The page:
Leyton Marshes hand over for public use delayed.
Local people have reacted angrily to today’s announcement that the much-loved space of Leyton Marsh will not be returned to the community on the date repeatedly promised by the Olympic Delivery Authority who were loaned the green space by the Lea Valley Regional Park Authority in order to build an expensive temporary basketball training venue for the Olympics.
Campaigners from the Save Leyton Marsh group objected forcefully to the temporary development on the basis that the Metropolitan Open Land had protected status and that the facility should have been built in order to provide beneficial legacy, such as at a local school, rather than on a much loved green space adjacent to an SSSI.
When objecting to destruction of the land for the temporary venue, Save Leyton Marsh group were continually re-buffed with the claim that the venue was only “temporary” and that the land would be “restored to its original condition by 15th October”. The ODA and LVRPA used these claims in order to try and present any protest against their plans as ill-founded and unreasonable, including to justify extremely punitive injunctions against the stopping of works and the Community Support Camp set up on the marsh.
However protestors were vindicated in their concerns by multiple breaches of the conditions of the original planning permission, which involved laying concrete foundations for the 3 storey structure and excavating far deeper than the 15cm that was claimed. Tonnes of contaminated material and an unexploded bomb were uncovered in the process.
Present images of Leyton Marsh show just how ill-founded the claims were that the authorities involved could go anywhere near restoring the land to its original condition. Instead of using soil as a sub-soil base to replace the contaminated soil, the ODA used recycled construction waste with an extremely high pH and laid a geo-textile membrane to ‘assist with any future excavation’. To compound this botched enterprise, topsoil was laid and then compacted by multiple vehicles working on the marsh. The topsoil is now too compacted and water-logged for the turf to be laid.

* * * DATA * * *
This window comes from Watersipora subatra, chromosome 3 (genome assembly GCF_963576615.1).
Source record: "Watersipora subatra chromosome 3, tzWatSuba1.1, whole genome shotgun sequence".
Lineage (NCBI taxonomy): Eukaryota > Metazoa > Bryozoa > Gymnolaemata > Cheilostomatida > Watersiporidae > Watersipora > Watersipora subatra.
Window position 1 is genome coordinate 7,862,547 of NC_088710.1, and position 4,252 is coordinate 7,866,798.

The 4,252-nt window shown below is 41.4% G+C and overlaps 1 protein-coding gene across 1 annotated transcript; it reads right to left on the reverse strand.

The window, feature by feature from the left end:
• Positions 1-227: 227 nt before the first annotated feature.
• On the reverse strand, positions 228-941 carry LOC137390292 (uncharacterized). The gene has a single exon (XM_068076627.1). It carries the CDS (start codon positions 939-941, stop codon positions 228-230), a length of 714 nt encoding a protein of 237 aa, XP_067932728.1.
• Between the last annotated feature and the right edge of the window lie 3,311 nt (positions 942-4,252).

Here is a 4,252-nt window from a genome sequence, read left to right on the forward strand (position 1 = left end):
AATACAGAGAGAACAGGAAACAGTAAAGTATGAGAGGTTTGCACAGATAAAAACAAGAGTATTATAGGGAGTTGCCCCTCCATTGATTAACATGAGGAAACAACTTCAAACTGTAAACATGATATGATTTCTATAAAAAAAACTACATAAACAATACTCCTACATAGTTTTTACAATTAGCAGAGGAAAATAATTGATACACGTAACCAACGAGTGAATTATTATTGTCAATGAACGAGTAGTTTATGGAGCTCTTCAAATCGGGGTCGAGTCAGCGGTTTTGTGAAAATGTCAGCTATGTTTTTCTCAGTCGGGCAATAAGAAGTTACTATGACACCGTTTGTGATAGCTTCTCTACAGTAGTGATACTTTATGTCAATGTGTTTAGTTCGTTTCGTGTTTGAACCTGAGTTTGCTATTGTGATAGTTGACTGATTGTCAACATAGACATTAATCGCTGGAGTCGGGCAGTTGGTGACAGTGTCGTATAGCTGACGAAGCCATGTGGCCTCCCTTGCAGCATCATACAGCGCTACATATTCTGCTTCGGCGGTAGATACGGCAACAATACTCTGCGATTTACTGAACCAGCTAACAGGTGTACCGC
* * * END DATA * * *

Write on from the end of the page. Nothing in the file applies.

The community will have to wait at least two further weeks for the workers on site to completely re-excavate the soil in advance of the turf-laying.
However some community campaigners, who have waited for many months to see the land returned, still intend to gather on the remaining green of Leyton Marsh to host a community day on 21st October. The day was intended as a celebration for the return of the land and will still go ahead, despite the broken promises, to celebrate the future time when the marsh will be returned.